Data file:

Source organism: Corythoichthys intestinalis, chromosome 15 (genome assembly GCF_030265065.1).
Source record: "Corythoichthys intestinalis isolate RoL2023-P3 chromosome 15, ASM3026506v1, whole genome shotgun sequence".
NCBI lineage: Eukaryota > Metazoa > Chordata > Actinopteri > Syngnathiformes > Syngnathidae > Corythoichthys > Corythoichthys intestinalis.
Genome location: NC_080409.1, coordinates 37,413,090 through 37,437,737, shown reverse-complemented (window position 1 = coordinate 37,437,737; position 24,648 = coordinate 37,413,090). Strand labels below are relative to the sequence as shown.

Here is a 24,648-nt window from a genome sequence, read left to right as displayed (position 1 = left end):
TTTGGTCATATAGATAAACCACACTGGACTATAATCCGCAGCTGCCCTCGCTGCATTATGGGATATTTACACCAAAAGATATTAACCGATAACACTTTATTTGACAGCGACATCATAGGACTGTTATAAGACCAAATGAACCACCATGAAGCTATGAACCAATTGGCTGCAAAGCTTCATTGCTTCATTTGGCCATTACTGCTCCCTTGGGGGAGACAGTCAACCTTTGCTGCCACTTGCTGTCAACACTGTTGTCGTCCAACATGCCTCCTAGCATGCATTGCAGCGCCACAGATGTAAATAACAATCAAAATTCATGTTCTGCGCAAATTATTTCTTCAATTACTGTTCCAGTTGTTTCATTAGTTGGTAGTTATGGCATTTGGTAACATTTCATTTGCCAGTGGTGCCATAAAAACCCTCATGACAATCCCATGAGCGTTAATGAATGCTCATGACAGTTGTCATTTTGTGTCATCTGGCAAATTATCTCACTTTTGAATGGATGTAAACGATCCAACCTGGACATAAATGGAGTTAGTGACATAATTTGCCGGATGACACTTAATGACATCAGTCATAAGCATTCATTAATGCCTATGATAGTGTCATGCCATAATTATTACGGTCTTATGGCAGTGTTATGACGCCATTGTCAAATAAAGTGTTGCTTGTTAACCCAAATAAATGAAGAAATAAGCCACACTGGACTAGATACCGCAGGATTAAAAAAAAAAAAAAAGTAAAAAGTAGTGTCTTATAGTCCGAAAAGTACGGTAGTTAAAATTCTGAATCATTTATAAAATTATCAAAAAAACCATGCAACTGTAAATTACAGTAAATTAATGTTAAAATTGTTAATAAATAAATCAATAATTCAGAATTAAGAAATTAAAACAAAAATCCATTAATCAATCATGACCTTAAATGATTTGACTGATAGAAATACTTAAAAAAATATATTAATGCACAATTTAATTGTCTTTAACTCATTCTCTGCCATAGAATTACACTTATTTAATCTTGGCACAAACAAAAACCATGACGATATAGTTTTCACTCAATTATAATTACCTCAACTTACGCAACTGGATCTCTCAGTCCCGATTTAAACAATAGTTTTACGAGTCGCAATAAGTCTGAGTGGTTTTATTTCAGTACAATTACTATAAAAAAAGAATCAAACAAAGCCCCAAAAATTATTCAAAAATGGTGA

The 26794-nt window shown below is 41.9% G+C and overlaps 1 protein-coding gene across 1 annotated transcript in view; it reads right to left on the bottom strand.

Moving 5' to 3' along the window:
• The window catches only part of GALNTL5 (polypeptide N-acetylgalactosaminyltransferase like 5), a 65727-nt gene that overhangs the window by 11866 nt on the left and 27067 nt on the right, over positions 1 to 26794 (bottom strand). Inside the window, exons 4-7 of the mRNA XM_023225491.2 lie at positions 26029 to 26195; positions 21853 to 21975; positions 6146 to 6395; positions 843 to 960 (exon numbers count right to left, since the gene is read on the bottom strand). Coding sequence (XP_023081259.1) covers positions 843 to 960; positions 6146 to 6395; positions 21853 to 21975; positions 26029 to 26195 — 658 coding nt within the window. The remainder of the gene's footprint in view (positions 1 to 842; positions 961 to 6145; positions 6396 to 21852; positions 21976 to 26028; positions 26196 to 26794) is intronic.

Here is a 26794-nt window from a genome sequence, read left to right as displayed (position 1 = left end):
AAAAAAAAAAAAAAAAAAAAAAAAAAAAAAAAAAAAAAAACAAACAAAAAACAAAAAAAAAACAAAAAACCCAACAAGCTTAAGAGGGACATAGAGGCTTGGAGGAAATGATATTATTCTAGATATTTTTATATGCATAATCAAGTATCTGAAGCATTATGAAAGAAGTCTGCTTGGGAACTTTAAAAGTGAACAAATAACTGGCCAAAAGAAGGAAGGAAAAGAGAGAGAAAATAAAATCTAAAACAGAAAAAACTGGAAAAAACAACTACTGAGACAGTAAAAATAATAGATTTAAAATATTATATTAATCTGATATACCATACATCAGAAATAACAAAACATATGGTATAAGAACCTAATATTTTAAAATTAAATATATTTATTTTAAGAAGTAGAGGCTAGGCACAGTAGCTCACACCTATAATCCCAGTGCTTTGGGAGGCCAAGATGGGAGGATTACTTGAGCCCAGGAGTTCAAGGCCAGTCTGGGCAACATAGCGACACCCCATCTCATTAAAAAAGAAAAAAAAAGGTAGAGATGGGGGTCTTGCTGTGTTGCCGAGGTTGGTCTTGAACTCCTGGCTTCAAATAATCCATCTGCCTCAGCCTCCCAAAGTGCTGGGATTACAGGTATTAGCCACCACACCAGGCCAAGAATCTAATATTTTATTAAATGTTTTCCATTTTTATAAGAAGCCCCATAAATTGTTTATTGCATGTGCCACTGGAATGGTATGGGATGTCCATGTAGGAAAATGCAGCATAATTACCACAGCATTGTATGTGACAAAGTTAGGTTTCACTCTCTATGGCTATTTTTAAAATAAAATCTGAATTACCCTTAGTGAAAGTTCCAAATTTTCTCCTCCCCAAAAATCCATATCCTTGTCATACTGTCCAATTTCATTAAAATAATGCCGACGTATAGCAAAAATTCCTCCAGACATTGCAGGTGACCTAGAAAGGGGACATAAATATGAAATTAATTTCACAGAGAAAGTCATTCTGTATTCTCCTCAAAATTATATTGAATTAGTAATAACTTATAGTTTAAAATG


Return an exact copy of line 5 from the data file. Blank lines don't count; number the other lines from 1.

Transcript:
Here is a 24,648-nt window from a genome sequence, read left to right as displayed (position 1 = left end):